Movements of cinema

    • 📅21.11.2021
    • 🕜16h00

    Screening of the film Ali in Wonderland by Djouhra Abouda and Alain Bonnamy (France, 1976, 16mm, 59 min)

    « Each image was filmed as though it were a punch in the gut » in this experimental, political, and radical film about the condition of working women and men who immigrated to France in the mid-1970s. Ali in Wonderland by Abouda and Bonnamy is an outcry against exploitation and racism, openly targeting the role of the French state, the media, capitalism, and colonisation in the system of domination that unrelentingly crushes those who live under it. Shot on 16mm, the film combines formal power and inventive aesthetics with a thematics of militancy. “I turned my lens to the daily movements emigrant workers” explains Djouhra Abouda. Far from a contemplation or representation of suffering, this attempt at a different kind of cinema allows for the emergence of aesthetic and political violence, both denunciatory and liberatory.

    Digitised and restored in 2021 at the Image Retrouvée laboratory (Paris). Project lead by Talitha in collaboration with Djouhra Abouda and Alain Bonnamy.


    Djouhra Abouda, Randa Maroufi, Léa Morin

    L’autre comme hôte

    Randa Maroufi

    Tournage Les Plieurs

    Randa Maroufi

    L’hospitalité des images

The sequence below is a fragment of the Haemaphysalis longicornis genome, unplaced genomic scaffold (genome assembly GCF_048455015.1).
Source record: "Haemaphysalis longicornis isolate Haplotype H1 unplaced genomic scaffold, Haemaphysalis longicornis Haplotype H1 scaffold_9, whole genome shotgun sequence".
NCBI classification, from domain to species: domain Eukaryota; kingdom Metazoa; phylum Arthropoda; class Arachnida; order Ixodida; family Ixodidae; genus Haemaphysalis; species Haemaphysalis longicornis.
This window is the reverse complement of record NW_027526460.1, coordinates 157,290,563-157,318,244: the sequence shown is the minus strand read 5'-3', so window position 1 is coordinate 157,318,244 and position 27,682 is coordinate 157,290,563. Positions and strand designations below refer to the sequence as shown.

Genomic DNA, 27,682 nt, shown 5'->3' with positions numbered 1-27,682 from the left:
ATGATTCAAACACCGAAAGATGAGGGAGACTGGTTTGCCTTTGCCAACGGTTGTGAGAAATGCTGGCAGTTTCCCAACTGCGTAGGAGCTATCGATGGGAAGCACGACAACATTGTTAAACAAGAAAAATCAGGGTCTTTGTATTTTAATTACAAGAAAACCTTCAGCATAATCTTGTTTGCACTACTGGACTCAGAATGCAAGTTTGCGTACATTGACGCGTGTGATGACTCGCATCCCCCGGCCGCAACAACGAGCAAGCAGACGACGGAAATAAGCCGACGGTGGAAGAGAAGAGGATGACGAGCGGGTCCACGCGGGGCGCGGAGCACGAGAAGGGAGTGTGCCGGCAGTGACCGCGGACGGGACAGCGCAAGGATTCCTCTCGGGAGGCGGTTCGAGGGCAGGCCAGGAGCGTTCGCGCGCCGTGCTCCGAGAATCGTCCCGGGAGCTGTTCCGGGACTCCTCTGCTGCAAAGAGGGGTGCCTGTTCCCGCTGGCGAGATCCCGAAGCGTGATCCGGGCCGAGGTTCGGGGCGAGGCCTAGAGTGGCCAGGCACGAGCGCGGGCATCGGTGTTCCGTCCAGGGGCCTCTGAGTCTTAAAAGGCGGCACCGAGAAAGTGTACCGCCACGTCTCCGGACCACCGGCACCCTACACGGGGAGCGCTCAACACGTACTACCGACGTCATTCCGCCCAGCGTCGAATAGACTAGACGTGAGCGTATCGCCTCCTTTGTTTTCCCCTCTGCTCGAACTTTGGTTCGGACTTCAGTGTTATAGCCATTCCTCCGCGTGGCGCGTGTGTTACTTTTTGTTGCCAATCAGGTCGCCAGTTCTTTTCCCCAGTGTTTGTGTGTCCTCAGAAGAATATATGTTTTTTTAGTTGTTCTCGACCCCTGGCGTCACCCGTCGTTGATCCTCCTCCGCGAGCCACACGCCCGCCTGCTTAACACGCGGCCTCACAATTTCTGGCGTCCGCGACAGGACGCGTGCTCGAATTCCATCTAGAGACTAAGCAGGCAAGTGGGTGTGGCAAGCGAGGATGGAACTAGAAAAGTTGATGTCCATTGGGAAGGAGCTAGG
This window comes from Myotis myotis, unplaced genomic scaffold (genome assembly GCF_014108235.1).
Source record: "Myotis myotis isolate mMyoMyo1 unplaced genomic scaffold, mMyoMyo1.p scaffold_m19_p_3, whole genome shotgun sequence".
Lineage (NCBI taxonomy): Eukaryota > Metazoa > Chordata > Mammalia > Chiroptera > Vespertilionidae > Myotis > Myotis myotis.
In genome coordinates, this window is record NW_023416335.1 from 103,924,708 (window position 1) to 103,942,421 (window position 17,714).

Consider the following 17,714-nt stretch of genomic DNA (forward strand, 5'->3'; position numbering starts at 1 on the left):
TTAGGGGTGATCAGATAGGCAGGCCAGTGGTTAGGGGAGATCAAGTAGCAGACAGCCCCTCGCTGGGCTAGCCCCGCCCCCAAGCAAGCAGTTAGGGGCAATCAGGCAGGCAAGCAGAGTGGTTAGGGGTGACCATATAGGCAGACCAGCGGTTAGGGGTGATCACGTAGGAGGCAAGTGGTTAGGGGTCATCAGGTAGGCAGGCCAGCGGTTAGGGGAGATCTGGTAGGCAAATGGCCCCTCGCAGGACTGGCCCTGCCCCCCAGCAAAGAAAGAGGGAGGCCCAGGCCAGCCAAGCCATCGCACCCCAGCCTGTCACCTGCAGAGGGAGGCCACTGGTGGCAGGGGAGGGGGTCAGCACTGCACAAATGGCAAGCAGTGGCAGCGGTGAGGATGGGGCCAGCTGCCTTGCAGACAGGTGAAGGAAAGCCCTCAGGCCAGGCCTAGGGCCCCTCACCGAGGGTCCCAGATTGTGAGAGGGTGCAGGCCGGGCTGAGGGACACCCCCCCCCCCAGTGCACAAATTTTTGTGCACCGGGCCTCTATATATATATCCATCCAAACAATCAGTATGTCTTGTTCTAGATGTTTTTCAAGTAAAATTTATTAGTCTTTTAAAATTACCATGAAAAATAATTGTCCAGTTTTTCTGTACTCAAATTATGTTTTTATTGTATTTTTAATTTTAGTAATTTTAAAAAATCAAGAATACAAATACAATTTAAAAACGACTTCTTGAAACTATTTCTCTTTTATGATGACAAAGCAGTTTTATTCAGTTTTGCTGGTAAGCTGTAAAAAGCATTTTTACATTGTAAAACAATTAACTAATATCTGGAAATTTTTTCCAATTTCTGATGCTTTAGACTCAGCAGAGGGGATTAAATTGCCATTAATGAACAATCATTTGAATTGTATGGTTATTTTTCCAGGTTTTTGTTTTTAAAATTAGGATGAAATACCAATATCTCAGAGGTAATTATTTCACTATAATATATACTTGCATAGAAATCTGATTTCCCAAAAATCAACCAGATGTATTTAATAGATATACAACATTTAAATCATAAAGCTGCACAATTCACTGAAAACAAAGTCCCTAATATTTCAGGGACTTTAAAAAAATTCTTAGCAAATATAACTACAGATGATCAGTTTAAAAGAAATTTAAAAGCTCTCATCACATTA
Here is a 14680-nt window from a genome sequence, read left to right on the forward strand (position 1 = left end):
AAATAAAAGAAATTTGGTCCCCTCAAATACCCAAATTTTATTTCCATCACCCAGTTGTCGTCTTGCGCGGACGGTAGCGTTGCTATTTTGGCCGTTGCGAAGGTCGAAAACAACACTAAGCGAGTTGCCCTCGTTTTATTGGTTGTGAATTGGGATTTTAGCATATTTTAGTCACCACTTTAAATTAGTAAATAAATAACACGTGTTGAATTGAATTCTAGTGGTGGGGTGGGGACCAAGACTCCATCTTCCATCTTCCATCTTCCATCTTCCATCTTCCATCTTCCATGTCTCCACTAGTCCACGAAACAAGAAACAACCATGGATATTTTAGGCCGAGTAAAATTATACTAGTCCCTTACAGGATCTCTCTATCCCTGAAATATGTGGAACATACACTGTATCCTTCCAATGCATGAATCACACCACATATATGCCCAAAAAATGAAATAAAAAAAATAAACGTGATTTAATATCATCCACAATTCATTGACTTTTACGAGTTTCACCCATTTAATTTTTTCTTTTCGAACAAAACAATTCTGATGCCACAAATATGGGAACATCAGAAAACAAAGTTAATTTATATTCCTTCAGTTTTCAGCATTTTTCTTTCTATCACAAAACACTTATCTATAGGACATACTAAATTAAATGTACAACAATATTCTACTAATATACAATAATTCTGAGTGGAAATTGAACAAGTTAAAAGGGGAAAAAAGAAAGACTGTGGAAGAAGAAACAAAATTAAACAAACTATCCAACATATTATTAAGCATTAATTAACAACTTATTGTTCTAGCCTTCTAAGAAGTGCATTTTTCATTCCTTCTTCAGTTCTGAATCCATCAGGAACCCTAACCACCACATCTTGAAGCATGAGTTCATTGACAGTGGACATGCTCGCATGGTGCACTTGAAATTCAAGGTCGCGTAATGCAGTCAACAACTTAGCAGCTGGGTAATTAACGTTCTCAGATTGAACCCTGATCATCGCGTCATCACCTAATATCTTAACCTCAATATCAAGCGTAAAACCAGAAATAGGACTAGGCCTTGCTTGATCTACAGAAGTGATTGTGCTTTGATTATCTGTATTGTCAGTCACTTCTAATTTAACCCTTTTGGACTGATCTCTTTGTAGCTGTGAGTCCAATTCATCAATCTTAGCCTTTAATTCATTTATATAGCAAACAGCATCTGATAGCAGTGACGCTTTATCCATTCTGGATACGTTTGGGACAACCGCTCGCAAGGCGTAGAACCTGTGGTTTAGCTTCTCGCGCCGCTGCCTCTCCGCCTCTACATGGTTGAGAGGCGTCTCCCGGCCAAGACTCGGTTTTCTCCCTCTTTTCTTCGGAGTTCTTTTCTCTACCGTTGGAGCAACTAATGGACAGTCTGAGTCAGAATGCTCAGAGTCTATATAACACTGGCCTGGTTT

Marie-José Mondzain, Randa Maroufi

    Le déplacement dans l’histoire de l’art

    Madeleine Mathé

    Djourha Abouda, using the name Djurjura, launched her musical career in the 1970s, mixing women’s words and demands from Kabylian culture. Her cinematic interventions begin with “Algeria Colours” (1970–1972) and “Cinecity” (1973–1974), kaleidoscopic collages produced with Alain Bonnamy in the experimental laboratory of the Université de Vincennes. Ali in Wonderland, shot on 19mm, released in 1975, is a more direct gesture, radical and searing, militant and musical.


    Léa Morin is a curator and independent researcher, co-founder and director of the Observatoire (Art et Recherche) in Casablanca/Morocco. A graduate of the FEMIS (École Nationale Supeerieure des Métiers de l’Image et du Son, Paris/France), she was formerly the scheduler and director of the Cinémathèque de Tanger. Her practice consists in designing and producing situations and contexts for participatory research, in the form of workshops, seminars, exhibitions, screenings, publications, film restorations, and pedagogical programmes. Her research primarily concerns archives, examining cinematic history and heritage in an attempt at retracing the historiographies of that which is absent, disappeared, and forgotten.